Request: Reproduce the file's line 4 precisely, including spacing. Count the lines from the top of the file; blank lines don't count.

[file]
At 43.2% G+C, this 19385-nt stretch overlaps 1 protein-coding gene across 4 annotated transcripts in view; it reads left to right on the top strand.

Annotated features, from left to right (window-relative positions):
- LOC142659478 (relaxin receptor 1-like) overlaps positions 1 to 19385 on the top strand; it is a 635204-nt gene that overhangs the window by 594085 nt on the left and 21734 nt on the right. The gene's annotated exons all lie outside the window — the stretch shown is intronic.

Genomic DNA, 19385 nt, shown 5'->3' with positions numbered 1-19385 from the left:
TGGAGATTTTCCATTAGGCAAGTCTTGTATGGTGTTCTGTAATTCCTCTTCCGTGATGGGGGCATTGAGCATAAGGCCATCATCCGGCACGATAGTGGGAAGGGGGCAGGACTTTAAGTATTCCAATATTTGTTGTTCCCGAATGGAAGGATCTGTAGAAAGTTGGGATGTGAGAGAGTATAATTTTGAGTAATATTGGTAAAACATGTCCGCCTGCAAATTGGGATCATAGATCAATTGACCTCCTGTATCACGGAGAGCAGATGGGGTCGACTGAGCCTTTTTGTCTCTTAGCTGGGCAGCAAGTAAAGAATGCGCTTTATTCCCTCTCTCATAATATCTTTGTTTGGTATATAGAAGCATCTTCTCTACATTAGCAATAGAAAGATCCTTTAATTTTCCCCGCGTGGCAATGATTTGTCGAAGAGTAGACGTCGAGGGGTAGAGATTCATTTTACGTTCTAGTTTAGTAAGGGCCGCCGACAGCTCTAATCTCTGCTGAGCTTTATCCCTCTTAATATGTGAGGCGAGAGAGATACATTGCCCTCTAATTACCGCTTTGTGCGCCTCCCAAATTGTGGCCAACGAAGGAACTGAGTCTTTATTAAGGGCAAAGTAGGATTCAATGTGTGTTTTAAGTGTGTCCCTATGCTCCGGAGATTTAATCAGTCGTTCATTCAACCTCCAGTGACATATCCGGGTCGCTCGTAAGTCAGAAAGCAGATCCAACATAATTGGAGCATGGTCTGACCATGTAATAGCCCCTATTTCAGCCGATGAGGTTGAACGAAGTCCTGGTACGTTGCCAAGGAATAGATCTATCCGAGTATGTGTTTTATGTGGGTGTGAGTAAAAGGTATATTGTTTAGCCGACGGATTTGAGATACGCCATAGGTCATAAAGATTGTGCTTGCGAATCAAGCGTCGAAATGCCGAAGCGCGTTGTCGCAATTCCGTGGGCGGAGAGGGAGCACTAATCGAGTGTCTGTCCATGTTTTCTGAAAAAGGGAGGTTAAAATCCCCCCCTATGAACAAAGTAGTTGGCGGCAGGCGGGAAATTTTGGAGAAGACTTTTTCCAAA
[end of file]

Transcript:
Genomic DNA, 19385 nt, shown 5'->3' with positions numbered 1-19385 from the left: